“This Terrible Struggle for Life”

The Civil War Letters of a Union Regimental Surgeon

$45.00

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SKU: 9780786466580 Categories: , , ,

About the Book

This book offers a rare insight into the history of the Civil War in the western theatre through the eyes of a regimental surgeon. The newly graduated Dr. Thomas S. Hawley served in one of the premier fighting regiments of the Union Army. This collection of letters is important for two reasons: They detail his four and a half year career in the army through firsthand accounts of the various campaigns and his numerous duties, and they chronicle his interactions with captured Confederate soldiers, his encounters with pro–Southern and pro–Northern civilians in areas occupied by the Union Army, his experiences with freed slaves and numerous other daily events in the war. Notable among the letters is his record of the early Civil War in Missouri, the Vicksburg Campaign, the Battle of Tupelo and the Battle of Nashville.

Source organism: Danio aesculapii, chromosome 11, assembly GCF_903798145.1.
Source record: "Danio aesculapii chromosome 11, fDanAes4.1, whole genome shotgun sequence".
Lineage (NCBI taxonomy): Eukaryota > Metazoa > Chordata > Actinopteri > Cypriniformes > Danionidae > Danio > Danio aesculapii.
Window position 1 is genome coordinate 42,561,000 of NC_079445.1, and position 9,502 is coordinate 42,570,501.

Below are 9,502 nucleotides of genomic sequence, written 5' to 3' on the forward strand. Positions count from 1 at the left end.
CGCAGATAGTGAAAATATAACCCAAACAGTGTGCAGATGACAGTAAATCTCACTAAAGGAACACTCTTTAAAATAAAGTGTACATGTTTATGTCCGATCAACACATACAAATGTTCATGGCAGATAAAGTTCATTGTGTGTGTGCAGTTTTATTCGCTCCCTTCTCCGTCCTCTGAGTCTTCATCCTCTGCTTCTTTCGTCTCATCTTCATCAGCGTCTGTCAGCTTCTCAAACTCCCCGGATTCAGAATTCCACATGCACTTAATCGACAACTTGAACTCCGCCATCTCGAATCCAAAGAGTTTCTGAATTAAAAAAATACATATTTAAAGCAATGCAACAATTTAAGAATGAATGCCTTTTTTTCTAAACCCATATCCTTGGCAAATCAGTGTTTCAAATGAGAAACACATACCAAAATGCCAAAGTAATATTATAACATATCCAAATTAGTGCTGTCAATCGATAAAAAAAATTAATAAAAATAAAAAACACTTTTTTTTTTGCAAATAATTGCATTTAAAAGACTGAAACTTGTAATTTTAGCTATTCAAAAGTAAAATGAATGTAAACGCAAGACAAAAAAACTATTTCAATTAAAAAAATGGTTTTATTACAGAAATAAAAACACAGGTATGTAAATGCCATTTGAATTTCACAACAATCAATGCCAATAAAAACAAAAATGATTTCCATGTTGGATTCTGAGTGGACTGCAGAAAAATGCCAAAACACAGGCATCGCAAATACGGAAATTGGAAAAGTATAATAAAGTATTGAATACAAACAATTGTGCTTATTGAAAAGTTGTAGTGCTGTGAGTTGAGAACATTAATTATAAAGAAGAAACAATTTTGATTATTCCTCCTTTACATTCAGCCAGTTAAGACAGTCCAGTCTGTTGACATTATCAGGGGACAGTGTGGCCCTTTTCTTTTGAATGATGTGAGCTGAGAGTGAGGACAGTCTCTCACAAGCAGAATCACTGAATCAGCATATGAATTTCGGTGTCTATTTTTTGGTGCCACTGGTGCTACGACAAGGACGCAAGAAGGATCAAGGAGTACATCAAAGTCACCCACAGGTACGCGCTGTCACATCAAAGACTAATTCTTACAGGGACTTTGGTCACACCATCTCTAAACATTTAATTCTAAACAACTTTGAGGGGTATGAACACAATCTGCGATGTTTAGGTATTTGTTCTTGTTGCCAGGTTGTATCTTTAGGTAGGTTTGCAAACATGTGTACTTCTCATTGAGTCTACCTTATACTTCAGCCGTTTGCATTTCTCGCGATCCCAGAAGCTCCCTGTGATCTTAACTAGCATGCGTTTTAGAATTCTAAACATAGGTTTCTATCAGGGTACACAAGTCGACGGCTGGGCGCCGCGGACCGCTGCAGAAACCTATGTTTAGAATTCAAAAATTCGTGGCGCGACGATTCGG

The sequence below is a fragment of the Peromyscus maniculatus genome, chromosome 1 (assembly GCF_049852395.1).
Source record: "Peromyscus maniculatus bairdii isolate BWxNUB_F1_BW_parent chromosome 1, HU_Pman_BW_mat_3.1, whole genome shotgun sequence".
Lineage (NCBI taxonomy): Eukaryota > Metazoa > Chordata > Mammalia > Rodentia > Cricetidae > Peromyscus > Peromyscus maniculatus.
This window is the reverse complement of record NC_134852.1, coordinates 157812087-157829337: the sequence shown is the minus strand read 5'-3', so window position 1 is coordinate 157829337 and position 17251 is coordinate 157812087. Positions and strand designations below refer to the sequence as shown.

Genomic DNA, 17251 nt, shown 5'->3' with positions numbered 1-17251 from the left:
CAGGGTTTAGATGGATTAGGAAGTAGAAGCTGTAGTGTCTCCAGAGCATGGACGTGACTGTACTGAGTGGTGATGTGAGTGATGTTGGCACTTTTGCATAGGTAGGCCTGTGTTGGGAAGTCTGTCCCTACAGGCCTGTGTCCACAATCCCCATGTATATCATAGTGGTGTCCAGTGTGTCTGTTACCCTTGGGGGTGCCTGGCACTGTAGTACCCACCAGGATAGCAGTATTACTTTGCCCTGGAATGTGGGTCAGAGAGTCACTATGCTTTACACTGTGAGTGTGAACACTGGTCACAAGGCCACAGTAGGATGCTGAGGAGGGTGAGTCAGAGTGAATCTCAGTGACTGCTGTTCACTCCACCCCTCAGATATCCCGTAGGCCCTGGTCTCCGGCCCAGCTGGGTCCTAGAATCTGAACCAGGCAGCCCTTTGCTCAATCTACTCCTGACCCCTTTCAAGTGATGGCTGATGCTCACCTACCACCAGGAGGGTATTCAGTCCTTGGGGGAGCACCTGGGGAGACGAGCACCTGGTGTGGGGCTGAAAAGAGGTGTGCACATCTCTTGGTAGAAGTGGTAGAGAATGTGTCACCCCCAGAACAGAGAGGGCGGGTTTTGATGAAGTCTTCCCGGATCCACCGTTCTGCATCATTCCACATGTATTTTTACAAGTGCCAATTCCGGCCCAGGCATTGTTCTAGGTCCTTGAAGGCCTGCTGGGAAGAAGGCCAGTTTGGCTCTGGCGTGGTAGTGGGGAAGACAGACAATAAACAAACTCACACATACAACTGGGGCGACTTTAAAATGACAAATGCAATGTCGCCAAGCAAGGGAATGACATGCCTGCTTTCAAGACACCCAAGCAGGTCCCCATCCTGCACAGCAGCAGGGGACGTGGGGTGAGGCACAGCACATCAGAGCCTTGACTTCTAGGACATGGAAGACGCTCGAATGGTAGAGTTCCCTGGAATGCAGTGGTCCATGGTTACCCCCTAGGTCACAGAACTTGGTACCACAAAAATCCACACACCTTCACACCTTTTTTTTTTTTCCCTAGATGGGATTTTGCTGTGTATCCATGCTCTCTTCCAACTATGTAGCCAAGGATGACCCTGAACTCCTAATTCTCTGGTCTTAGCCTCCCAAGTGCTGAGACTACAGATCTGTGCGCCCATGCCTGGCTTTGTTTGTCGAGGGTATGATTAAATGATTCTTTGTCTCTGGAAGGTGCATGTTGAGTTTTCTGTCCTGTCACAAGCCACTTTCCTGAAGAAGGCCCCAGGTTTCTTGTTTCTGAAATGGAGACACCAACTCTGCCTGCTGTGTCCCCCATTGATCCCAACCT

About the Author(s)

Dennis W. Belcher has edited or authored five previous books on the Civil War and has published in the North & South magazine, and made many presentations on aspects of the Civil War. He lives in Jefferson City, Missouri.

Bibliographic Details

Thomas S. Hawley, M.D. Edited by Dennis W. Belcher
Format: softcover (6 x 9)
Pages: 262
Bibliographic Info: 20 photos, 7 maps, notes, bibliography, index
Copyright Date: 2012
pISBN: 978-0-7864-6658-0
eISBN: 978-1-4766-0105-2
Imprint: McFarland

Table of Contents

Table of Contents


Acknowledgments vi

Preface 1

Introduction 5

One. 1861: Belleville, St. Louis, Rolla and Cape Girardeau 11

Two. 1862: Cape Girardeau, Corinth, Columbus and Holly Springs 52

Three. 1863: LaGrange, Vicksburg and Memphis 75

Four. 1864: LaGrange, Tupelo, Oxford, Missouri and Nashville 166

Five. 1865: Spanish Fort, Occupation of Alabama and Postwar Life 221

Chapter Notes 245

Bibliography 248

Index 251

Book Reviews & Awards

“excellent…highly recommended”—Midwest Book Review; “fascinating details of the war on the Mississippi River”—Civil War News.